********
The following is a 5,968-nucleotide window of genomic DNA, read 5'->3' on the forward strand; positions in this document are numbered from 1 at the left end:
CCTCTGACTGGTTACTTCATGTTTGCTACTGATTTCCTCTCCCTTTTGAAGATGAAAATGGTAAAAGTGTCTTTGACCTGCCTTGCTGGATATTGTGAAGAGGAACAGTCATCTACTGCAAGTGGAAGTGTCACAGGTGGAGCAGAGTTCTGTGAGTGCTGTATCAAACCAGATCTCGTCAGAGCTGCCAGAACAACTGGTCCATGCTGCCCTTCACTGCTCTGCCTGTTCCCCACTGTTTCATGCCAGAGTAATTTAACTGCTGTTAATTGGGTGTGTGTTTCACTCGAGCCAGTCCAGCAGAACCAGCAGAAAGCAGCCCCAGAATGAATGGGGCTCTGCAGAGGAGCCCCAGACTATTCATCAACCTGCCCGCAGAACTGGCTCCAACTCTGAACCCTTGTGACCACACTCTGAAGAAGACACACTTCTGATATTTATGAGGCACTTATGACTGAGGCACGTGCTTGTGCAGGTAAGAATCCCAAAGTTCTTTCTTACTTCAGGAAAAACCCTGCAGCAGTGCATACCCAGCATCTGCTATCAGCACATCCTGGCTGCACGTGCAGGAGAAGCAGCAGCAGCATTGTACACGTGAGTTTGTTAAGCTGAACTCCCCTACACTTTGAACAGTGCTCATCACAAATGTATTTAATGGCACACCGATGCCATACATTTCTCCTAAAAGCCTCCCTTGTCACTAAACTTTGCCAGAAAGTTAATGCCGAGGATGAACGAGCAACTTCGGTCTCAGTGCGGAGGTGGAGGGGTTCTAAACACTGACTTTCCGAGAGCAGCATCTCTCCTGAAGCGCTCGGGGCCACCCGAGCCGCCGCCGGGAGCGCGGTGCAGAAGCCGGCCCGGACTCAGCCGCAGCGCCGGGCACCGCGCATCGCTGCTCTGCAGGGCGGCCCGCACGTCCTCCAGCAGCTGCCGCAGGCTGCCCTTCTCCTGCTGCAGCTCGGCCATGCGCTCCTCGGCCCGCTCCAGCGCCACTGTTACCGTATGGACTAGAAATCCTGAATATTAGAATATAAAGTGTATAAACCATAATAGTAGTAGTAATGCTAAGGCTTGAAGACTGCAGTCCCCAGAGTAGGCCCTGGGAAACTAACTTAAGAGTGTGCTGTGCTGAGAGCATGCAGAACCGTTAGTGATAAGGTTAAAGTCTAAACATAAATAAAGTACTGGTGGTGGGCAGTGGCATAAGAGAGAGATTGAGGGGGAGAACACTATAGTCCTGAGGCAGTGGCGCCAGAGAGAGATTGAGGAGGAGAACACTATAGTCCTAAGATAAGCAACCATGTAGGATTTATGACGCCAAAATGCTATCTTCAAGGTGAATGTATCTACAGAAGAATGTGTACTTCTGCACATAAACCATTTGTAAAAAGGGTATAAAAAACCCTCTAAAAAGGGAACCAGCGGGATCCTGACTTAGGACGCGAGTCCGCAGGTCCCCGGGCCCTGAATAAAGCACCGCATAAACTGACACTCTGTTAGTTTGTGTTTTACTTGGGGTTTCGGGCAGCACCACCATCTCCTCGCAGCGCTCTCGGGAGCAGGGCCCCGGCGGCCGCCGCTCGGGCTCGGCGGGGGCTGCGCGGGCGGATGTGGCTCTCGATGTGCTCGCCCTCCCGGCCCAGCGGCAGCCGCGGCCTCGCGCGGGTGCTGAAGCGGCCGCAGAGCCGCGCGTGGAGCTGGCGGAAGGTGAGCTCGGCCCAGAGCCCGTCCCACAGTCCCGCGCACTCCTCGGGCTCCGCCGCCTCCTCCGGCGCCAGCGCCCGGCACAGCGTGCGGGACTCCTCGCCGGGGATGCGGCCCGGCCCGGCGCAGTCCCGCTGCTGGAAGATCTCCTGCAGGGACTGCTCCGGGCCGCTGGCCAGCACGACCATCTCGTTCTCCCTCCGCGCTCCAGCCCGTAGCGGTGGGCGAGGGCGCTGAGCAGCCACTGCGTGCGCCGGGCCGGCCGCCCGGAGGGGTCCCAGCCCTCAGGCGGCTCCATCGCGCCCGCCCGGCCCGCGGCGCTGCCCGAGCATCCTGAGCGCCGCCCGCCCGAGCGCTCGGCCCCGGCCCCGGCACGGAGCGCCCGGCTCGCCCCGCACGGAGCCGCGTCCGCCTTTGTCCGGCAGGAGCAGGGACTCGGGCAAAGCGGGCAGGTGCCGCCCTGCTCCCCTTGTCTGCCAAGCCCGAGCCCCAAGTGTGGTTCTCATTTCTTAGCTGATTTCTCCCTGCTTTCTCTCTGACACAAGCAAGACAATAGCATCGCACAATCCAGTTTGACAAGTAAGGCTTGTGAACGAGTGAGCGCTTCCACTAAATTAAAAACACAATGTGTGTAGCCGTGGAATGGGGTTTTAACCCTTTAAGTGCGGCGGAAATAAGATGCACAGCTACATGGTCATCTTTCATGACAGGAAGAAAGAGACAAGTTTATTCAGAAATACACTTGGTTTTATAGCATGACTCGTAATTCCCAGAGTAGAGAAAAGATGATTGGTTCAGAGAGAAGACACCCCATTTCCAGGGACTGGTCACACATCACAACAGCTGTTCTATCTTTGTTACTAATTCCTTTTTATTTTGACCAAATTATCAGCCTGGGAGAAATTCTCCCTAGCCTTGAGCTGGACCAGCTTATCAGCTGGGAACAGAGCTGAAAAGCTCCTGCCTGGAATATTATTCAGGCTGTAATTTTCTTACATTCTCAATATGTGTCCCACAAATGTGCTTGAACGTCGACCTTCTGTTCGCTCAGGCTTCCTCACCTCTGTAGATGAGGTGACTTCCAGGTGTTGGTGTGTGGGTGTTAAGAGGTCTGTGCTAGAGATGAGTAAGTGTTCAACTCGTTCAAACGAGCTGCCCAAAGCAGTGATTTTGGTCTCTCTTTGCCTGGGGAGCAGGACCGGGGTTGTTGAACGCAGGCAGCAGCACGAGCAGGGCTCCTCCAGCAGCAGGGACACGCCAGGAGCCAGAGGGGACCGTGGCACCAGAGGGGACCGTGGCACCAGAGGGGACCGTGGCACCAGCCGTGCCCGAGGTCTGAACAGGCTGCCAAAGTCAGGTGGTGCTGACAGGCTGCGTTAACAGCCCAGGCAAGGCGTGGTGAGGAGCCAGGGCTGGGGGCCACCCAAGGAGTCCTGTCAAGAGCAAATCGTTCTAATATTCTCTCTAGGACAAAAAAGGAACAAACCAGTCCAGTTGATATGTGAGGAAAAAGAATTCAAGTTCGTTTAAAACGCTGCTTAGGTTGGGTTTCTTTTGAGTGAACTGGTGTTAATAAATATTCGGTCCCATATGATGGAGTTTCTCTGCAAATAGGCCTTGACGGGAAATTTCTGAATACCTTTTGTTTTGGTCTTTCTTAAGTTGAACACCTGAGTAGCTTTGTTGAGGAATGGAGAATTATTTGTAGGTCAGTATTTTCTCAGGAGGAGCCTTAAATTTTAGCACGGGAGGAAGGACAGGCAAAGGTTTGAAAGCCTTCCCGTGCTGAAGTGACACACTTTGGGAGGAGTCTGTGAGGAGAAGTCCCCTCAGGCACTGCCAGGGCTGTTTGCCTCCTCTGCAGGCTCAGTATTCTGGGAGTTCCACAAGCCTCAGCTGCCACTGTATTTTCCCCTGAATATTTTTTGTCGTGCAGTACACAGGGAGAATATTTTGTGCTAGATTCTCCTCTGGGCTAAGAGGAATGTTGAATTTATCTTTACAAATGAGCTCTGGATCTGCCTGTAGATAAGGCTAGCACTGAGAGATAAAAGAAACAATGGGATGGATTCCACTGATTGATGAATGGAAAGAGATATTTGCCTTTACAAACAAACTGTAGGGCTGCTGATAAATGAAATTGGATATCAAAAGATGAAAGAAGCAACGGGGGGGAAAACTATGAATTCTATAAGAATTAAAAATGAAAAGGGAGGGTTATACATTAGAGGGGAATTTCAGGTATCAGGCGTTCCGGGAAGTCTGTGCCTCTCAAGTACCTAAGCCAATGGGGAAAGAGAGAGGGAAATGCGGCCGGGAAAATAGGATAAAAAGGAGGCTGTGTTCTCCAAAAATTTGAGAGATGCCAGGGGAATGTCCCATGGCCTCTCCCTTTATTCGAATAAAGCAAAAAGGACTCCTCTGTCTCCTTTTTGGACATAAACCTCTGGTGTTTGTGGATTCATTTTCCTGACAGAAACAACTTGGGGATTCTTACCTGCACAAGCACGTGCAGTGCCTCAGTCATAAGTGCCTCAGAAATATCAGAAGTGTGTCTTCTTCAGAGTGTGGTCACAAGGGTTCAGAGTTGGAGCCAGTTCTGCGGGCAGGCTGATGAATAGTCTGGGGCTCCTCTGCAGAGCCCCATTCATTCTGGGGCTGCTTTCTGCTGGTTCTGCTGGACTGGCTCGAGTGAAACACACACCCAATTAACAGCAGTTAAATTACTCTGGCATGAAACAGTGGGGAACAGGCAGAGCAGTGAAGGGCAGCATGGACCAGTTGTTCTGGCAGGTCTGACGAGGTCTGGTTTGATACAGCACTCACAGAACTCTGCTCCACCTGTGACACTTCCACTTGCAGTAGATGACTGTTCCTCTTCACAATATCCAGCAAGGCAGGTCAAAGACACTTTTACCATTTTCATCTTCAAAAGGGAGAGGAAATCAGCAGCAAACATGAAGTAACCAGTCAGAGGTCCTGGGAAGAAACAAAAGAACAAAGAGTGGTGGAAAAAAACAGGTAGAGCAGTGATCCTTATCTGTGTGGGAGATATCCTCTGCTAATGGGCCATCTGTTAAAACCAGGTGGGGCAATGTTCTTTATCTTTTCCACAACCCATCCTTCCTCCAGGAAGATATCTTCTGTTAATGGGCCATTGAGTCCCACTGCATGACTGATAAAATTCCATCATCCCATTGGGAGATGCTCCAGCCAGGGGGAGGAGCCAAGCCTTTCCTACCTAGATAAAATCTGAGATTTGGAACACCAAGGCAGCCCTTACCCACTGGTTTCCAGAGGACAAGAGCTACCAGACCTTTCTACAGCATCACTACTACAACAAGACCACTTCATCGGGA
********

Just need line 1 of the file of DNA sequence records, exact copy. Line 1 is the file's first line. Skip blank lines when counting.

The following is a 5,968-nucleotide window of genomic DNA, read 5'->3' on the forward strand; positions in this document are numbered from 1 at the left end: